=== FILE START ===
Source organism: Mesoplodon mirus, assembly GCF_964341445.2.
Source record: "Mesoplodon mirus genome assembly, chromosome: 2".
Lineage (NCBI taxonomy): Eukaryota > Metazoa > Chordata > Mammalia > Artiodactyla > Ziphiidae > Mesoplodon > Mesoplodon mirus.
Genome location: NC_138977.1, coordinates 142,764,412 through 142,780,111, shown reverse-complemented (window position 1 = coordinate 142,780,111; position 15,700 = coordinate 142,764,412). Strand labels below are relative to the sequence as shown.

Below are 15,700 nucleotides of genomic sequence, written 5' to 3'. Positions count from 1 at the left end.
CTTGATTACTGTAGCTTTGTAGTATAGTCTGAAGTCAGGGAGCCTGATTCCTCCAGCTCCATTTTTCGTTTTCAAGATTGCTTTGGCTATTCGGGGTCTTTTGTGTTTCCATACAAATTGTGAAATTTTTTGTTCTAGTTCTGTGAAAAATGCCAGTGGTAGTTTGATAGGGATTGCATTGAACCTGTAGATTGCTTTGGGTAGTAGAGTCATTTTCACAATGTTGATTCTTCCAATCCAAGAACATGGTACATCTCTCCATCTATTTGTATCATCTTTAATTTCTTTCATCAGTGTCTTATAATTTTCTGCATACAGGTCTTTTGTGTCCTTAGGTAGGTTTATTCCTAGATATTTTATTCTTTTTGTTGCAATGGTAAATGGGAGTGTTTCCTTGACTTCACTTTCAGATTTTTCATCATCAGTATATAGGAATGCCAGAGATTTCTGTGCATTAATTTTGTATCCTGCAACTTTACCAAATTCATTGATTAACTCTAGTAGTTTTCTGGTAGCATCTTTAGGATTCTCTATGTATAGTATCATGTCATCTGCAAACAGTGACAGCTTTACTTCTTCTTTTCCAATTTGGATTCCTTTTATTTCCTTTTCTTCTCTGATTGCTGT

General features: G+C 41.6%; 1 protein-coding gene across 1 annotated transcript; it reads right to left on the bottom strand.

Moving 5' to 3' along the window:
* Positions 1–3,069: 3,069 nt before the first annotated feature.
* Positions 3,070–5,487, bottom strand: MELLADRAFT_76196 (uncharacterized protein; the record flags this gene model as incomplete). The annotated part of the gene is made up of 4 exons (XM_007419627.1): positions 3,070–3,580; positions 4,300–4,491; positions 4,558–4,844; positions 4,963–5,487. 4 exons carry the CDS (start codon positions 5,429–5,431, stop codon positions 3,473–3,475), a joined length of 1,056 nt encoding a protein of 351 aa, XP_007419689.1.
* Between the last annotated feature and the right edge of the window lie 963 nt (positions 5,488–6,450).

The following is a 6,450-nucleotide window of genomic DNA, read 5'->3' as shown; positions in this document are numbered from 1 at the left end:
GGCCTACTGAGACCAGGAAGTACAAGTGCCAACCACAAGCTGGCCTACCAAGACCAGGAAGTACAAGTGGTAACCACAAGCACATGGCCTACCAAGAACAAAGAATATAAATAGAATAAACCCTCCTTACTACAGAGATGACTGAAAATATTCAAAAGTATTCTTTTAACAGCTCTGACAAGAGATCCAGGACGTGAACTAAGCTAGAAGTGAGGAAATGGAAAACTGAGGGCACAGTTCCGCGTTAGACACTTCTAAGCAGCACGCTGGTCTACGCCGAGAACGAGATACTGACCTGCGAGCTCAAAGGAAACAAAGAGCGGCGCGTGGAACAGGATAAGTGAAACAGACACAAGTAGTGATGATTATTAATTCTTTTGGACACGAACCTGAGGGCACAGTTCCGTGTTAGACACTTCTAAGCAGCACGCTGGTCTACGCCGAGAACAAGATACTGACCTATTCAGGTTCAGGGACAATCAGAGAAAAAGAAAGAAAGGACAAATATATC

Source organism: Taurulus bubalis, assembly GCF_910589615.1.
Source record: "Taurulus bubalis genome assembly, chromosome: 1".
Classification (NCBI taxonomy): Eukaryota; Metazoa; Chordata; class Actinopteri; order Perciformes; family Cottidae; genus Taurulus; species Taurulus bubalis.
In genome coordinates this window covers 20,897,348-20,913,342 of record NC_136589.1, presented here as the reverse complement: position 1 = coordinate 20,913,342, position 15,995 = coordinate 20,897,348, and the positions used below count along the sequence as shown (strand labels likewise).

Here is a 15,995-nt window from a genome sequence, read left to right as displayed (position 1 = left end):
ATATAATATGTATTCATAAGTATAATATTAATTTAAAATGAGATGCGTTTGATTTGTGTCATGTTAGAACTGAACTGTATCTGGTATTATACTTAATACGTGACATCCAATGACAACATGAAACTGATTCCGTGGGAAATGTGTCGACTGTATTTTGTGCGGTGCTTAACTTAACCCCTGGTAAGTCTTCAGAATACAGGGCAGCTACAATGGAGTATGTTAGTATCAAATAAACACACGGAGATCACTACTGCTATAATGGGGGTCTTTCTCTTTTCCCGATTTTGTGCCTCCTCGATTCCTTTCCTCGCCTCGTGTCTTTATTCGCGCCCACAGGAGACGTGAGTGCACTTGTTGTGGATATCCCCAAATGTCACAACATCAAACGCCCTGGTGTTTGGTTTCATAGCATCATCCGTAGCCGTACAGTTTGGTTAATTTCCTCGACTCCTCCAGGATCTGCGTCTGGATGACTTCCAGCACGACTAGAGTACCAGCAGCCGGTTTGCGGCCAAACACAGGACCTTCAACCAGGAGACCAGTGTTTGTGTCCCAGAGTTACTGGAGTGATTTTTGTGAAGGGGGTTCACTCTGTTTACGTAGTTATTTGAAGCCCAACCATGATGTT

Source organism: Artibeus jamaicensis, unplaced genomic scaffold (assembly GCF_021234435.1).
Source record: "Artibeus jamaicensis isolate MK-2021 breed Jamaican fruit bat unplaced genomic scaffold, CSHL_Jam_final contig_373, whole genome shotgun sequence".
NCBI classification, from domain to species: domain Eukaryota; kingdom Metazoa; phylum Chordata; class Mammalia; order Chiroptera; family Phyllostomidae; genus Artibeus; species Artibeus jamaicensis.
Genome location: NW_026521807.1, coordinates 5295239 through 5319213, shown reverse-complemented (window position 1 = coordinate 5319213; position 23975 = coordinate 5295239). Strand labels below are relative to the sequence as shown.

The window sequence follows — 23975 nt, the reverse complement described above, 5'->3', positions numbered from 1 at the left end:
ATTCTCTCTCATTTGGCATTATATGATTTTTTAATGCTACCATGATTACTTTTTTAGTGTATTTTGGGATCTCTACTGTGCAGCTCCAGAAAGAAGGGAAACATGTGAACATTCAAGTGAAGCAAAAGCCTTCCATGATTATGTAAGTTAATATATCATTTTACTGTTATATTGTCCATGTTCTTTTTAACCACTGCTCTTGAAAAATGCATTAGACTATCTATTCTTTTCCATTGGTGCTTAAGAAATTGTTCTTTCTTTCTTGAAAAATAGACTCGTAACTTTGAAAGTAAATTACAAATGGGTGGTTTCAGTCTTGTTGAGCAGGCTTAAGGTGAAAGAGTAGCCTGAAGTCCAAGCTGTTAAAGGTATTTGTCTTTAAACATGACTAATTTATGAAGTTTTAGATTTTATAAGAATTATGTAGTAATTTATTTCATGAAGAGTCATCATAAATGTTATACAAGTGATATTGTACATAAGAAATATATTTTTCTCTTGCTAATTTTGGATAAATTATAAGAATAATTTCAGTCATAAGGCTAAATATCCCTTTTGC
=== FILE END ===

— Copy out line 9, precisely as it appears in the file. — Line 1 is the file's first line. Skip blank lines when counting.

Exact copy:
* Positions 1–3,069: 3,069 nt before the first annotated feature.